Read more: http://www.motortrend.com/roadtests/...#ixzz224xkPdiGThe range-topping LTZ trim level, which includes lane depart warning and collision avoidance, offers Buick-overlap interior plushness and quality though some of the chromed plastic parts, especially around the gearshift and power window controls, stand out for the wrong reasons in an otherwise elegant interior. The non-eAssist Malibus are distinguished from the Eco models by the wheels and taillamps. Ecos have rectangular backup lights at the bottom of the taillamp lenses, while the others have square backup lights in the center of the taillamps.
Handling at Milford felt like a nice compromise between ride and handling, with good body control and moderate understeer. There’s a bit too much front-rear rebound coming off of big road dips, though. In the real world, some sharp bumps in the road made the Malibu’s chassis feel a bit stiff for a midsize family sedan, giving up some comfort for handling. We’ll need a full instrument test to sort this out.
Taylor’s story noted that the other big criticism is that the 2013 Malibu has a tight rear seat. Motor Trend, for one, has warned Chevrolet about its sedan strategy. The Cruze that’s been out a couple of years is on the large side of the compact category and the new Malibu’s wheelbase is shorter than the old model’s. That said, the Malibu’s back seat is sufficiently roomy. It’s wider, and there’s good knee room, though Chevy achieved this by raising the rear seat, which means headroom for a sub-six footer is marginal and his/her knees will be slightly up in the air. It’s no airy, roomy Volkswagen Passat/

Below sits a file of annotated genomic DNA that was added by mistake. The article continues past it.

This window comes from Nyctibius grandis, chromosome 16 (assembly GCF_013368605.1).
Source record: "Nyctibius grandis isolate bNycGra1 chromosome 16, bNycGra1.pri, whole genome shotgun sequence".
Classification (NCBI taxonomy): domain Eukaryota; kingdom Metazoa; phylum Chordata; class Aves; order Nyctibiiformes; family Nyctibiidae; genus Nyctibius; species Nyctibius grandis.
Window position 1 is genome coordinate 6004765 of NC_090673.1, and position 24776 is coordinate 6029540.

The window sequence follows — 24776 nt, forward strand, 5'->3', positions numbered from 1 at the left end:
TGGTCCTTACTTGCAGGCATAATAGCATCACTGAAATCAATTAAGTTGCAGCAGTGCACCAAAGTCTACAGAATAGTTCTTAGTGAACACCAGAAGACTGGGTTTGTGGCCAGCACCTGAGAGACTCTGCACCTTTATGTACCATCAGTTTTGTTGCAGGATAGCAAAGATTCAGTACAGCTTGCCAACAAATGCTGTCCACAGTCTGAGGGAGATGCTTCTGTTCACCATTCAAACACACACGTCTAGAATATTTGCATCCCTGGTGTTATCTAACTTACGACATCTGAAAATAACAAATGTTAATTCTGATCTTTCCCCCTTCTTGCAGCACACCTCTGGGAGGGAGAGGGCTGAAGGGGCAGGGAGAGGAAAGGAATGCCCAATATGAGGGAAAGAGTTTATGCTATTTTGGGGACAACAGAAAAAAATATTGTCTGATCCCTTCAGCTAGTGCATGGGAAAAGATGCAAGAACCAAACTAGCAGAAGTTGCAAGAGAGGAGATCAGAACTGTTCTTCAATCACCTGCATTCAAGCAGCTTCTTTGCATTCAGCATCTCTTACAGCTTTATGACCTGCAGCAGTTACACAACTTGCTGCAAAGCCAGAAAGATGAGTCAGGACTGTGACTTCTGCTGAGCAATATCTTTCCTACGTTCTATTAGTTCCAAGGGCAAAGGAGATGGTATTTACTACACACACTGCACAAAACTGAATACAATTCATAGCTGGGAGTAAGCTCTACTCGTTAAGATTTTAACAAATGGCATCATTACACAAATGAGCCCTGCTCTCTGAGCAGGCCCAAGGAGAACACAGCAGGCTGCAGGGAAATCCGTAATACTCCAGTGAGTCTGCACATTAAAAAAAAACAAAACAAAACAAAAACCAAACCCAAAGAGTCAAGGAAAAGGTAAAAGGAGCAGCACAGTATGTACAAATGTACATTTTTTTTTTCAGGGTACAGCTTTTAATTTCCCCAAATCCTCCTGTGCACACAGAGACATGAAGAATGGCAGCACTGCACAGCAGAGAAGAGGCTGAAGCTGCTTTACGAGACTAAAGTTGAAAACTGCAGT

http://www.caranddriver.com/reviews/...-drive-reviewsDrive it straight down the road, however, and things are fairly pleasant. Its ride is smooth, and the car seems to prefer highway work. In that recent six-way comparo, the Malibu Eco’s interior was the quietest at a 70-mph cruise, and that doesn’t seem to have changed here. The 2.5-liter is remarkably hushed under normal circumstances, using disturbance-minimizing components such as a low-noise timing chain and direct-mounted accessories. And it all works, right up until you push the long pedal to the floor and watch the tach pass 4000 rpm. At that point, the drone of every four-cylinder you’ve ever flogged washes over you.
The interior of the Malibu—like those of other new GM products—shows a conscious effort to deliver style and improved material quality. There’s a certain similarity to an Ikea showroom—shapes, sizes, and colors that are unique and unexpected. But unlike most Ikea furniture, the driver’s seat in the Malibu actually is comfortable.
But other aspects of the interior let the Malibu down. Chevy’s dual-cockpit approach can make front occupants feel isolated and restricted. A reduction in wheelbase from the last generation sees rear legroom decrease by 0.8 inch; knee- and shoulder room see notable gains, but a lack of space for your stems makes the back seat feel cramped on anything longer than a quick jaunt.
As expected, not the "gloom and doom" of the Malibu Eco reviews (altho there are a no. of Eco reviews which like it quite a bit), but we'll see if this is enough as the competition gets even tougher in the coming months.